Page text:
Employment Relations Act 2000, s 67H

Your employment agreement might have a restraint of trade clause (for example, that stops you from working for other similar companies or for your employers clients). Restraint of trade clauses are allowed, but they can only be enforceable if there are genuine reasons for why they are required.

These reasons must be set out in your employment agreement. Genuine reasons can involve protecting your boss’s business knowledge or commercial reputation, or preventing an unmanageable conflict of interest.

Did this answer your question?

Starting and leaving a job

Where to go for more support

Community Law

Your local Community Law Centre can provide you with free initial legal advice.

Find your local Community Law Centre online: www.communitylaw.org.nz/our-law-centres

Ministry of Business, Innovation & Employment

The Employment website of the Ministry of Business, Innovation & Employment publishes a range of information on employment relations and minimum rights at work.

Website: www.employment.govt.nz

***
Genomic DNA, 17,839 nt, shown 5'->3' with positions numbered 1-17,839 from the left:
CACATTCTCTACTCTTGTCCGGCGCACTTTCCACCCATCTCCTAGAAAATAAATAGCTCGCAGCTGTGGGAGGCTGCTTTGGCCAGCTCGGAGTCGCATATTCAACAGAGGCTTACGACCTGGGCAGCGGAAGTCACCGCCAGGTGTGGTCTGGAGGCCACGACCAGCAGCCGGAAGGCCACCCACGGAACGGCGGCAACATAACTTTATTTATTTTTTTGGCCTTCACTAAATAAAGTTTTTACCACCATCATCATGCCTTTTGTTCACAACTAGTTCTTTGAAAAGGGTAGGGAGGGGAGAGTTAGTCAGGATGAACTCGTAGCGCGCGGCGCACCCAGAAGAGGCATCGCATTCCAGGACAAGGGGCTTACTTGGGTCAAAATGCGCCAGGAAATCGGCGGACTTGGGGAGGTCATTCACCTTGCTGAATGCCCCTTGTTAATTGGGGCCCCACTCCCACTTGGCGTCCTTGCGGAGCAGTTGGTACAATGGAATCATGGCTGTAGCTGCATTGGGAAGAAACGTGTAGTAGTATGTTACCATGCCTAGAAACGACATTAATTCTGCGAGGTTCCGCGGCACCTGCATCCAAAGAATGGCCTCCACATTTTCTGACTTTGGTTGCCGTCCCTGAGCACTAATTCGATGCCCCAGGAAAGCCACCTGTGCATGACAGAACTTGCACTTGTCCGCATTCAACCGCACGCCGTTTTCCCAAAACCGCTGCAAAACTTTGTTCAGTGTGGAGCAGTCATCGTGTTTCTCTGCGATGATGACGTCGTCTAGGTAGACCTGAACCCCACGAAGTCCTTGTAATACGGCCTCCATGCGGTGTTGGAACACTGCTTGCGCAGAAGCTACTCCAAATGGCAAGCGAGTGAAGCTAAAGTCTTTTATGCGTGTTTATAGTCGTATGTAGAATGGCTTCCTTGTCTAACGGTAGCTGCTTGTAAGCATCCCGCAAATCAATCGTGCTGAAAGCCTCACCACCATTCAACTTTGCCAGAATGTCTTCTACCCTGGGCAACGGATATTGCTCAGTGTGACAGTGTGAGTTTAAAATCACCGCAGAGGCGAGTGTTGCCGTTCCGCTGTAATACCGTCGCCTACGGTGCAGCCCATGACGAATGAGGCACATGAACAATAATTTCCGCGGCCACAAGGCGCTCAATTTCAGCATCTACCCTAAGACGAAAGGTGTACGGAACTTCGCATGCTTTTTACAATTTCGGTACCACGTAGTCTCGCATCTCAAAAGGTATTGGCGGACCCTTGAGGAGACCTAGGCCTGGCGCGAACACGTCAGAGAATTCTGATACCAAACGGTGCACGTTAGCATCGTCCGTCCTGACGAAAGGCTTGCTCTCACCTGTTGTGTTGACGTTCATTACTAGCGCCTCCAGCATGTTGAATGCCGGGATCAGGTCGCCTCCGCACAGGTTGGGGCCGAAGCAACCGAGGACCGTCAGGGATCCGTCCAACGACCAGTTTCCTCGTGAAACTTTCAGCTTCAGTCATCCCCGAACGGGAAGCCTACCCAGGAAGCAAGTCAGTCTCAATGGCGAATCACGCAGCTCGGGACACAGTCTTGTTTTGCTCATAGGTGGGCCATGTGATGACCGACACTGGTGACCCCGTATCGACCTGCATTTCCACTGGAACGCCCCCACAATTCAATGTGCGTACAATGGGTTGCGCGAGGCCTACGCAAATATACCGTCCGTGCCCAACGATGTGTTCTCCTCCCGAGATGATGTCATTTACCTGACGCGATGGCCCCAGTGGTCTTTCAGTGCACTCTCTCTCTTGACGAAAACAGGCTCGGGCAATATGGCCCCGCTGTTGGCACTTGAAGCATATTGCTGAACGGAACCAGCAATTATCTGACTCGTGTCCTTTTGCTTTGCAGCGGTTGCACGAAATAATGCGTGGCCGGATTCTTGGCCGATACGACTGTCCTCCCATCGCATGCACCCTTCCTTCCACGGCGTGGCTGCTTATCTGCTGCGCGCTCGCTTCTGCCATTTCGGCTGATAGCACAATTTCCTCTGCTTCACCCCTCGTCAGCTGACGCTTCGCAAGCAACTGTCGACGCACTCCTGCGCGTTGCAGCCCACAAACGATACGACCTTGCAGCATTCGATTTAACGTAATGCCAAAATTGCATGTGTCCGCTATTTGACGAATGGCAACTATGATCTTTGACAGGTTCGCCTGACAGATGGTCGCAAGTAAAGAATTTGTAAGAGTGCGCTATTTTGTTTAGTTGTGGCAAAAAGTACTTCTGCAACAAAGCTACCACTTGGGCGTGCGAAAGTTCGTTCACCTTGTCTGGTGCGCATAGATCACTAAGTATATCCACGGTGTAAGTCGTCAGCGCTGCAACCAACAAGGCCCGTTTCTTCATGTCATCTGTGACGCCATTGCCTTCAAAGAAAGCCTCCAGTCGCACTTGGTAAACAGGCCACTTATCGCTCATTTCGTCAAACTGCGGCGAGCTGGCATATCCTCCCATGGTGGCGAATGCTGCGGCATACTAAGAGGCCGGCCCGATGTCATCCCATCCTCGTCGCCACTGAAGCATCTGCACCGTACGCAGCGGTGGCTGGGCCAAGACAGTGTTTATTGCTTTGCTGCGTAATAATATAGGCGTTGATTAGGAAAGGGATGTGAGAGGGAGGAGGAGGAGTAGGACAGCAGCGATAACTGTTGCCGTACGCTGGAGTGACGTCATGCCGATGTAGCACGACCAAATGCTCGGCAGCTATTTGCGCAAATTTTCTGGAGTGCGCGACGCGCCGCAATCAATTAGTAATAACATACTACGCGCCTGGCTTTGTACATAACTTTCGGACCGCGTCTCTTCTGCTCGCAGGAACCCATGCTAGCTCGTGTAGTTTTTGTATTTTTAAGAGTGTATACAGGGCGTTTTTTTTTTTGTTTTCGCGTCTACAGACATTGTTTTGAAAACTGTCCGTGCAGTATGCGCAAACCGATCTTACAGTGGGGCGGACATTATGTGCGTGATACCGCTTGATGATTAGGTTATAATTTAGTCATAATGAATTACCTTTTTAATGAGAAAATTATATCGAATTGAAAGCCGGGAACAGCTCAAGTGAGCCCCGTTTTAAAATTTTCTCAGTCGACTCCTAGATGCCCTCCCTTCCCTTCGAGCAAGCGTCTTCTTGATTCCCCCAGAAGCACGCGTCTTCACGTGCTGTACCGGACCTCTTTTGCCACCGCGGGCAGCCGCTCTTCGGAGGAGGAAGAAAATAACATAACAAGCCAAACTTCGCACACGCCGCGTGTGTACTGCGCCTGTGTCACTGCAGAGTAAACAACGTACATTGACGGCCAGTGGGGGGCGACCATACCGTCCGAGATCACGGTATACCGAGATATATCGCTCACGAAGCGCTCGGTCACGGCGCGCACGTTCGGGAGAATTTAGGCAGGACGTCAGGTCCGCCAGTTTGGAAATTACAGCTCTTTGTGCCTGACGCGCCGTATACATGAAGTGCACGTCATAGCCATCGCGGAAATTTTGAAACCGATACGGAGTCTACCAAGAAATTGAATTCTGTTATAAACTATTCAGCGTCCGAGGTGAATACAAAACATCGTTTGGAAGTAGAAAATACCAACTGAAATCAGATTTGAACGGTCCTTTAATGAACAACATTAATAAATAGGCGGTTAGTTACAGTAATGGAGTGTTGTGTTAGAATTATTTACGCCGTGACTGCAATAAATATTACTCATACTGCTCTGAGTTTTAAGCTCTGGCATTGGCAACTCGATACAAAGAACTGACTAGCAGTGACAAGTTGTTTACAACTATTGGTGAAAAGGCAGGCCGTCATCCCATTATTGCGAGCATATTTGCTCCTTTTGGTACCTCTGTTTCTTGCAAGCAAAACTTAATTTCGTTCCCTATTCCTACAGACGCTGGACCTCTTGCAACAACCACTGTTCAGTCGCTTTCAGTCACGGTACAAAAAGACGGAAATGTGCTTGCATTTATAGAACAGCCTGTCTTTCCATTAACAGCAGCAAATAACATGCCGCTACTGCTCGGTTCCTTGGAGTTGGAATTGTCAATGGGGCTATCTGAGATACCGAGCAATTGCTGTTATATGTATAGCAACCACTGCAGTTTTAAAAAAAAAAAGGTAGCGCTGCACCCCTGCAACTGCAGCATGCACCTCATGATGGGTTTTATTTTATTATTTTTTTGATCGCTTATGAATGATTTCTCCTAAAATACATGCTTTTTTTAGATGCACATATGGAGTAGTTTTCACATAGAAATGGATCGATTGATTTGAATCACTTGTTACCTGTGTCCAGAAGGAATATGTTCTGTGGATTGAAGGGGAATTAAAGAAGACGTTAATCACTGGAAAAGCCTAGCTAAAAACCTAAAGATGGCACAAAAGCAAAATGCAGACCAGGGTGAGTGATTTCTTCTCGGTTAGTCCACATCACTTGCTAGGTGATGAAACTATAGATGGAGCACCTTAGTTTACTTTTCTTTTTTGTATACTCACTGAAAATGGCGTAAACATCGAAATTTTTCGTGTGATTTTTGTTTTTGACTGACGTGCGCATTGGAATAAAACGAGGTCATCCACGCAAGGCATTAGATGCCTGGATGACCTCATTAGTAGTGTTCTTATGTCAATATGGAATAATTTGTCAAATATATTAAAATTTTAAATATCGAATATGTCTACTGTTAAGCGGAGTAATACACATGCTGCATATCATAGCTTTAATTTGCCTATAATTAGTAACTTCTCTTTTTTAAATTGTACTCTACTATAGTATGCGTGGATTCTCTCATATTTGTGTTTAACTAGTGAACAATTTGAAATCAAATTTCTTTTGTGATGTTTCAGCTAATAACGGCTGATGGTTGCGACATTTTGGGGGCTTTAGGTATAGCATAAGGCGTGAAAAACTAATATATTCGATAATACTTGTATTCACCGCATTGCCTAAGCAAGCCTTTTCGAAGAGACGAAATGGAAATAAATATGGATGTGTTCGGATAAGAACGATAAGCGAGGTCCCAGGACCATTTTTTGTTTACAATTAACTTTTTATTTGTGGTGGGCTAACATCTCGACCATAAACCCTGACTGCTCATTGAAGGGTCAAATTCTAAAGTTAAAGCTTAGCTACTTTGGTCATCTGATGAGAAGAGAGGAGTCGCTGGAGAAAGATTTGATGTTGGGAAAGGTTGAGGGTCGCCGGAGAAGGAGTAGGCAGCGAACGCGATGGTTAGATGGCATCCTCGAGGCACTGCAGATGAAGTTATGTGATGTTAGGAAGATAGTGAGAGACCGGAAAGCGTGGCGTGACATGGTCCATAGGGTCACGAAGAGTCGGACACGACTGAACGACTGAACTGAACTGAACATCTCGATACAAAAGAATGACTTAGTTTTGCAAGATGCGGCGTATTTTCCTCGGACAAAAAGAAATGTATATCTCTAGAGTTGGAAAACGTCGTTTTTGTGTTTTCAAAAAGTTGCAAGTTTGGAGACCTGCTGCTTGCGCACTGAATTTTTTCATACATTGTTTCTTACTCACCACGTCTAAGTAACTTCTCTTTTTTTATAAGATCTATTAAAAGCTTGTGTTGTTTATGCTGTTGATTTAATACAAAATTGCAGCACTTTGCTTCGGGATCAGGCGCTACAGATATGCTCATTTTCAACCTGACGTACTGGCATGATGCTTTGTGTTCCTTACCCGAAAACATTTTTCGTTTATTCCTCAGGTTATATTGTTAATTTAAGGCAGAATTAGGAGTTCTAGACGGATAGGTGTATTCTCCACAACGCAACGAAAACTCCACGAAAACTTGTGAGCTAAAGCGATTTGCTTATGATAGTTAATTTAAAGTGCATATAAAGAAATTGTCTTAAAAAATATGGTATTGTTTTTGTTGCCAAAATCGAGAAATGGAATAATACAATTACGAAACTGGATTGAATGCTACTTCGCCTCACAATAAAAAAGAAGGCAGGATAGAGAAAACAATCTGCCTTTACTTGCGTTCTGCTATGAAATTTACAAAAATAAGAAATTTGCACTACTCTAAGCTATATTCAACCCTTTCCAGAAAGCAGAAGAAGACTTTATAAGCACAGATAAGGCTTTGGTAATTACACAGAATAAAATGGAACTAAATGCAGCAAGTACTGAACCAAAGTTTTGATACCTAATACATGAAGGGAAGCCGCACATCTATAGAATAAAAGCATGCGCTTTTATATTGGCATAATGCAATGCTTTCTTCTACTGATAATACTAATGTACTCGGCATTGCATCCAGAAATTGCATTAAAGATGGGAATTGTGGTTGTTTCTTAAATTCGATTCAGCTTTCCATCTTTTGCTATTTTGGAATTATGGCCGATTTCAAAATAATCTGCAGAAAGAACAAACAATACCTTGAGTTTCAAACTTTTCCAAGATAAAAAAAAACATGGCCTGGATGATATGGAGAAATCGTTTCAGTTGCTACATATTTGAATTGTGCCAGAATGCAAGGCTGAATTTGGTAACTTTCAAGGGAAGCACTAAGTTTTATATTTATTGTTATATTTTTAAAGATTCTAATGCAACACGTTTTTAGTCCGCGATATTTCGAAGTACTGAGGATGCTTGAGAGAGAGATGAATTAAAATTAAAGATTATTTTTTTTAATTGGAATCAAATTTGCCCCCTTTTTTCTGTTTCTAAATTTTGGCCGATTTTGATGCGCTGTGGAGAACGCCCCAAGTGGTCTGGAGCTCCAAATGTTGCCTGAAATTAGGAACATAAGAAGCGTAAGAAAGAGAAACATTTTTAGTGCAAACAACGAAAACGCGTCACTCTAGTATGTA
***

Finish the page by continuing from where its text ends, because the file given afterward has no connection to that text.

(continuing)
Phone: 0800 20 90 20
Starting a job: www.employment.govt.nz/starting-employment/
Leaving a job: www.employment.govt.nz/ending-employment/

Te Kauae Kaimahi/
New Zealand Council of Trade Unions

Te Kauae Kaimahi is the umbrella body for affiliated unions covering every job and industry in New Zealand. It can provide information about which union may cover the type of work you do.

Website: www.union.org.nz
Email: info@nzpc.org.nz
Phone: (04) 385 1334

New Zealand Prostitutes Collective

The New Zealand Prostitutes Collective is a nationwide organisation run by sex workers for sex workers. They provide information and services for people who are doing sex work or thinking about doing sex work.

Website: www.nzpc.org.nz
Email: info@nzpc.org.nz
Phone: 04 382 8791
Instagram: www.instagram.com/_nzpc/

Union Network of Migrants (UNEMIG)

UNEMIG or Union Network of Migrants is an association of migrant workers within FIRST Union.

Website: www.unemig.org.nz
Email: unemig@firstunion.org.nz 
Phone: 0800 863 477

Migrant Workers Association

The Migrant Workers Association NZ fights for migrant workers’ rights and against injustice and exploitation in the workplace.

Website: migrantworkers.org.nz
Email: help@migrantworkers.org.nz
Phone: 0800 863 477
Facebook: www.facebook.com/migrantworkersassociationaotearoa/